UK government has ‘no plan’ for replacing taxes from net zero drive, MPs say
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The government still has “no clear plan” for how the UK’s transition to net zero will be funded, MPs on the Public Accounts Committee (PAC) have said.
In a new report, it found that there is currently no pathway for replacing taxes from fuel duty and “no reliable estimate of what the process of implementing the net zero policy is actually likely to cost British consumers, households, businesses or government itself”.
In 2019-20, fuel duty raised £28bn, representing about 3.3 per cent of all tax receipts, equivalent to £1,000 per household and 1.2 per cent of national income.
The value of the duties are also expected to plummet over the coming decade in the lead-up to the 2030 ban on sales of new petrol and diesel vehicles.
The government has “too often pursued stop-start strategies which undermine confidence for business, investors and consumers in committing to measures which would reduce carbon emissions - especially when some green alternatives are still significantly more expensive than current options,” the report reads.
Treasury officials questioned by the committee were “reluctant to be drawn” on future costs.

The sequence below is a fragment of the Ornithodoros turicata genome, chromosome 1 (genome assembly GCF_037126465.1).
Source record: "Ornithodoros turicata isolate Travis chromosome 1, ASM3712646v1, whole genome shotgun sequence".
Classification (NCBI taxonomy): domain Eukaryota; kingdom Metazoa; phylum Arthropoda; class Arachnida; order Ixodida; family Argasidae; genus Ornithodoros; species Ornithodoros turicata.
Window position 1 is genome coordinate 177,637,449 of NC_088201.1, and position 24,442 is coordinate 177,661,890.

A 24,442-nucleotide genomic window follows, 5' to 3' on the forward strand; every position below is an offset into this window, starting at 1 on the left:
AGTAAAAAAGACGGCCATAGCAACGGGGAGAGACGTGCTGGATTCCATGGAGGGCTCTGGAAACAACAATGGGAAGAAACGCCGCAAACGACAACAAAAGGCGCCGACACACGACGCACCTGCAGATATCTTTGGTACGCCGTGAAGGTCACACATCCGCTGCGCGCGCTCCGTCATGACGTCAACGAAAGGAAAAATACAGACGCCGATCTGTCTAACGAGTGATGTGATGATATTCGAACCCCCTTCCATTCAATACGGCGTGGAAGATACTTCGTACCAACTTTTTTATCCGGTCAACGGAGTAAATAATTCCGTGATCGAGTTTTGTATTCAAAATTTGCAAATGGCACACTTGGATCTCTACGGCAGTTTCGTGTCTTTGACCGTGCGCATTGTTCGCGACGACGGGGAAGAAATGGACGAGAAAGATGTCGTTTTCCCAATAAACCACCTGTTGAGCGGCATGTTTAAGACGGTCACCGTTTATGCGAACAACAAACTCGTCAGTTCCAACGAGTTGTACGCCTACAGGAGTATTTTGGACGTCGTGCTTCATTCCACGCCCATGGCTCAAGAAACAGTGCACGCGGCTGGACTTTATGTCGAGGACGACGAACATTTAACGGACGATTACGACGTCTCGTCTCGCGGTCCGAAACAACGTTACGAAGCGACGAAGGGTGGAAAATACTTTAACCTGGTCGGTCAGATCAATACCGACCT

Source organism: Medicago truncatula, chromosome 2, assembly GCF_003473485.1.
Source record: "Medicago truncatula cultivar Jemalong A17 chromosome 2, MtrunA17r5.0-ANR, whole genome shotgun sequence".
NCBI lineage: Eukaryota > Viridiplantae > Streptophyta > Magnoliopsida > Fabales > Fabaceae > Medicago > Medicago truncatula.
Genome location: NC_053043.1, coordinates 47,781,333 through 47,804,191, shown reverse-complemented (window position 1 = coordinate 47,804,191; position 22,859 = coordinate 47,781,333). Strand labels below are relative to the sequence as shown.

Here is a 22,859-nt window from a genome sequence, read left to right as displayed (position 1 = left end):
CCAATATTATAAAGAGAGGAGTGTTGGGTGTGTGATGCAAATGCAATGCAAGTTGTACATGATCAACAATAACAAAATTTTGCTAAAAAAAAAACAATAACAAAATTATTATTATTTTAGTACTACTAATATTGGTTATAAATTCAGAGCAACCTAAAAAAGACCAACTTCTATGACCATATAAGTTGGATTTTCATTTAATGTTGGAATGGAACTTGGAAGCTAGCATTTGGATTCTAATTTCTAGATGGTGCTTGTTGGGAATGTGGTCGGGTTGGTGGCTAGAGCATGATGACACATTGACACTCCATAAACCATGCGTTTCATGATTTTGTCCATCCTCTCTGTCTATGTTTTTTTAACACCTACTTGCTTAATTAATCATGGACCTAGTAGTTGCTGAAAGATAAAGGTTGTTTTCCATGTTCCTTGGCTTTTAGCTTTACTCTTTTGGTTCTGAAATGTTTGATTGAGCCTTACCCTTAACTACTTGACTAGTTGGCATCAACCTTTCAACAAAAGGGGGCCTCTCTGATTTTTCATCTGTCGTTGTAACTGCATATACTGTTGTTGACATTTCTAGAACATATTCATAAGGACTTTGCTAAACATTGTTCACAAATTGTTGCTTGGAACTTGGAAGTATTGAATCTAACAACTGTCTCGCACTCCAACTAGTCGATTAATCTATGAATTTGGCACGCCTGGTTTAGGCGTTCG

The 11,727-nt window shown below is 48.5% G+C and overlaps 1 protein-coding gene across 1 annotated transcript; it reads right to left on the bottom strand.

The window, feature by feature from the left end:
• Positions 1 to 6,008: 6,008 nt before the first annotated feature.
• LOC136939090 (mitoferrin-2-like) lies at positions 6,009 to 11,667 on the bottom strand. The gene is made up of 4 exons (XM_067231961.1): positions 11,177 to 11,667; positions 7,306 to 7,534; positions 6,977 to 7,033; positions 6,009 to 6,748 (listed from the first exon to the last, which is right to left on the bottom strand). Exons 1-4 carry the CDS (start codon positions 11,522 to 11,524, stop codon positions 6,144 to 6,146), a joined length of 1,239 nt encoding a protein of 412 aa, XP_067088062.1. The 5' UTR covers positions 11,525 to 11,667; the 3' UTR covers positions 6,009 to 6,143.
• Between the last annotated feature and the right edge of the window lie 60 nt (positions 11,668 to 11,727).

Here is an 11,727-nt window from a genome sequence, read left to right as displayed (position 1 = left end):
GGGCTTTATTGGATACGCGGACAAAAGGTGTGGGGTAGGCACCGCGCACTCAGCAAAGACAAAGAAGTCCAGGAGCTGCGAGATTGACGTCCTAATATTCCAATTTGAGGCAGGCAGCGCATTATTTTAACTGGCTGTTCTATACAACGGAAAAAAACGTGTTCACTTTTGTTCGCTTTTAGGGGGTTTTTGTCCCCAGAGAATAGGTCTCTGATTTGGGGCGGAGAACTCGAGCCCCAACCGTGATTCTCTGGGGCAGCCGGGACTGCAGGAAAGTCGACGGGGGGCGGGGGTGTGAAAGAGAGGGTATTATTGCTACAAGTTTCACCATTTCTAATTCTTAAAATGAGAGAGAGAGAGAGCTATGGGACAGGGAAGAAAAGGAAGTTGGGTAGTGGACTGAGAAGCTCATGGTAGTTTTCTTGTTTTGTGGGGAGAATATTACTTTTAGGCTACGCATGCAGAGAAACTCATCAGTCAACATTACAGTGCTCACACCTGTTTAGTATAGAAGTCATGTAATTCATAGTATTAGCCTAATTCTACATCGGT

To achieve its net zero goal by 2050, the government has committed around £25bn up to 2024–25, with more funds expected after that.
But the PAC warned that the current approach is composed of a series of “disconnected initiatives” which will not bring about the changes that are set out in law.
In 2019, the UK became the first country to pass a law enshrining the UK’s commitment to reaching ‘net zero’ by 2050.
Dame Meg Hillier MP, the PAC’s chair, said: “Government is relying heavily on rapidly changing consumer behaviours and technological innovations to drive down the costs of green options, but it is not clear how it will support and encourage consumers to purchase greener products or incentivise businesses and drive change.
“Every government department has a responsibility for delivering policies towards the target of net zero but two years after enshrining the ‘Net Zero’ by 2050 target in law, the government has unveiled a plan without answers to the key questions of how it will fund the transition to net zero - including how it replace significant income from taxes such as fuel duty.
“The government’s net zero strategy requires government, local government, regulators, businesses, and consumers working all together to deliver its targets. A top-down strategy from government won’t deliver on its own. There is a risk that a series of disconnected initiatives announced by central government will not bring about the changes that are now set out in law.”
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